But one of the weightiest objections to a plurality in the Executive, says Hamilton, is that it tends to conceal faults and destroy responsibility. It often becomes impossible, amidst mutual accusations, to determine on whom the blame or the punishment of a pernicious measure ought really to fall. It is shifted from one magistrate to another with so much dexterity that the public is left in suspense about the real author. The circumstances which may have led to any national misfortune are sometimes so complicated where several ministers are involved, and who may have had different degrees and kinds of responsibility; so that even though we may clearly see there has been mismanagement, yet it may be impracticable to determine on whose account the evil is truly chargeable.

How well this applies to the aftermath of the Second Lebanon War and the question of which members of Mr. Olmert’s multi-party cabinet were responsible for the disastrous outcome of that war. You can be fairly certain that the Winograd Commission, assigned to investigate the causes of that debacle, will not fault Israel’s inept system of multi-party cabinet government, and thereby recommend that it be replaced by a unitary executive—a president whose cabinet consists of the president’s personally selected ministers.

By the way, this is exactly the mode of appointment adopted by George Washington. Washington successfully resisted efforts to make members of the legislature, i.e., the Senate, his executive council; and he also rejected the British ministerial model. He reviewed candidates for the executive branch of the government according to the criterion to which he had long adhered: reputation for good character.

Washington would have rejected the Norwegian law and its advocates with contempt.

Today Avigdor Lieberman supports the Norwegian law. Last year he proposed a presidential system. Lieberman seems to lack a serious and consistent political philosophy—meaning, he lacks the expert knowledge of what kind of political system is good for this country.

But let’s consider the presidential system he proposed last year. He tries to pass it off as patterned after that of the United States. Sheer nonsense. First of all, his president would have the power to appoint cabinet ministers without legislative approval—and this is a formula for dictatorship.

Second, Lieberman would preserve the existing parliamentary electoral system which compels citizens to vote for party slates. MKs would not be individually elected by and accountable to the voters in constituency elections. There would be no effective checks on the president on the one hand, and the people of Israel will remain disenfranchised on the other—as they have been for almost 60 years without any outrage expressed by political scientists. Hmmmm.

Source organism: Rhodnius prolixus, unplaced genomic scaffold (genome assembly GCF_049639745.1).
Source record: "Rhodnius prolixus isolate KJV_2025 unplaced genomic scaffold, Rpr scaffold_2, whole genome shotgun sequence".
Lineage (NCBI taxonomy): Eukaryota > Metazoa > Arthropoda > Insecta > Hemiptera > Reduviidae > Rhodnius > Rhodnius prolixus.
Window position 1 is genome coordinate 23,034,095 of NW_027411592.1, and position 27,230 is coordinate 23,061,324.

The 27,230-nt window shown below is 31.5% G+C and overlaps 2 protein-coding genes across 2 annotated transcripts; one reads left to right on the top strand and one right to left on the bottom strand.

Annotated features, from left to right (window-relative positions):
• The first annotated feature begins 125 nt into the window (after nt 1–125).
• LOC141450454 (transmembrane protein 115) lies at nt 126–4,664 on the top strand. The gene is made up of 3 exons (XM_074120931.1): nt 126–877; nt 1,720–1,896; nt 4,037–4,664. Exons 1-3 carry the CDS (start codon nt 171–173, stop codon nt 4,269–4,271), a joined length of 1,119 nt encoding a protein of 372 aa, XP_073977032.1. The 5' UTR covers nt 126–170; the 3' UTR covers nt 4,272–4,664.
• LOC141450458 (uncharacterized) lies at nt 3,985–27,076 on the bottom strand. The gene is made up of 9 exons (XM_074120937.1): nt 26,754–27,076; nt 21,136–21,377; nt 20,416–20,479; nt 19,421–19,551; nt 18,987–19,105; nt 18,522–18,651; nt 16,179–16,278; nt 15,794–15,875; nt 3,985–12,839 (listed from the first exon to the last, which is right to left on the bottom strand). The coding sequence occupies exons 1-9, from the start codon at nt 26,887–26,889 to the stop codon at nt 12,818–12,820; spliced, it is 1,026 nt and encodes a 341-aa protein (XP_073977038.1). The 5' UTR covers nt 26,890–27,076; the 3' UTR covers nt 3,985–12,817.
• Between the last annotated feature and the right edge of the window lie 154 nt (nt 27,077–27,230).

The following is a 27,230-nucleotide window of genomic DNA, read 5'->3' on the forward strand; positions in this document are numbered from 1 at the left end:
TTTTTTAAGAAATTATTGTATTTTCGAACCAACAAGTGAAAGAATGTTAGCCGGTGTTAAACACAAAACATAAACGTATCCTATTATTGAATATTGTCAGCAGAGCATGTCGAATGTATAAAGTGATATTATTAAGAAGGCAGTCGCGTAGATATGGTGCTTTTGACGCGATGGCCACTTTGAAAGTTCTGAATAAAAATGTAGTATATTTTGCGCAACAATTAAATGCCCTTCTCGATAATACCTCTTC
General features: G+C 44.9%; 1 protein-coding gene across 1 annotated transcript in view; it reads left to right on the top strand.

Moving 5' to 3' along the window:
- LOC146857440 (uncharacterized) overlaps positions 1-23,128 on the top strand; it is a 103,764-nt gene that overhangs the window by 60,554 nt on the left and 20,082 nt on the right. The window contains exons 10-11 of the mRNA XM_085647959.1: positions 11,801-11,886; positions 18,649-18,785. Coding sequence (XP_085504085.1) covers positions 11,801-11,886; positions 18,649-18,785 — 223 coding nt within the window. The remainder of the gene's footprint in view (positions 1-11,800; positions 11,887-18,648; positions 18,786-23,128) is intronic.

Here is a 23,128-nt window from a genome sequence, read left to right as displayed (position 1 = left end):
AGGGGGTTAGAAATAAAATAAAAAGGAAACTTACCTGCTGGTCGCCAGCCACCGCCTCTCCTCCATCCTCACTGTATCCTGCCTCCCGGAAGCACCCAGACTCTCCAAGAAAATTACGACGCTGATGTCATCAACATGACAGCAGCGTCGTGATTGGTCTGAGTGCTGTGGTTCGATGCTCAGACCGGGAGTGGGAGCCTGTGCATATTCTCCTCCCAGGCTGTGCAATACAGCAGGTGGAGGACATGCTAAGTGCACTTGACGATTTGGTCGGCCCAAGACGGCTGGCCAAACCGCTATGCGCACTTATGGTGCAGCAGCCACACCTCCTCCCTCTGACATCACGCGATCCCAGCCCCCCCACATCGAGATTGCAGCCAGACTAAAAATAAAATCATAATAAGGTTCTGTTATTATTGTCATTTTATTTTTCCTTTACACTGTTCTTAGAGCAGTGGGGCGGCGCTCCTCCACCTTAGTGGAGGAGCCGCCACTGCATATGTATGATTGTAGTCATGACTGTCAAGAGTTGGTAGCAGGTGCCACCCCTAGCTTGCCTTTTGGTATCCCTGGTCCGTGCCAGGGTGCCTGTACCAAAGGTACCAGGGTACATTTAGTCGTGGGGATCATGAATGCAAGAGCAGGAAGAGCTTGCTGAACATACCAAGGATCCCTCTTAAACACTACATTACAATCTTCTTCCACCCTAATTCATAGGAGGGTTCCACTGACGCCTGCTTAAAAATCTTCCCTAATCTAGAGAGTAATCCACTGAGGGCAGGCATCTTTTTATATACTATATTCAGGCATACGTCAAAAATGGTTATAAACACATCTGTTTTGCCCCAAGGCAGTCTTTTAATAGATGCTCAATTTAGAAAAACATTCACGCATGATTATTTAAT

Returning to the Norwegian Law, it is actually an engine of corruption. Why? Because people ambitious to become members of the Knesset will still see the Knesset as merely an opportunity to become cabinet ministers, the road to political power and political longevity.

The trouble with those involved in redesigning Israel’s institutions is that they are either part of the Establishment and will propose nothing that shifts power from the Establishment to the people. Or else they are ignoramuses, even though some may have degrees in political science or in law. They simply lack the extraordinary wisdom and virtues of America’s founding fathers.

One reason for their lack of wisdom is that Israeli universities do not devote much time to the serious study of the classics of political science, such as Aristotle. Nor do political science departments devote serious time to the study of statesmanship. such as will be found in The Federalist Papers. To design a system of government one must not only know the character of your people and your country’s vulnerabilities, but also the character of your country’s enemies.

Judging from the records, it seems that the secular founders of the State of Israel were primarily concerned with consolidating their own power. But only unwise men would establish an executive branch consisting of rival political parties when Israel is surrounded by hostile Arab regimes. This folly has plagued Israel for almost 60 years, and there is no end in sight.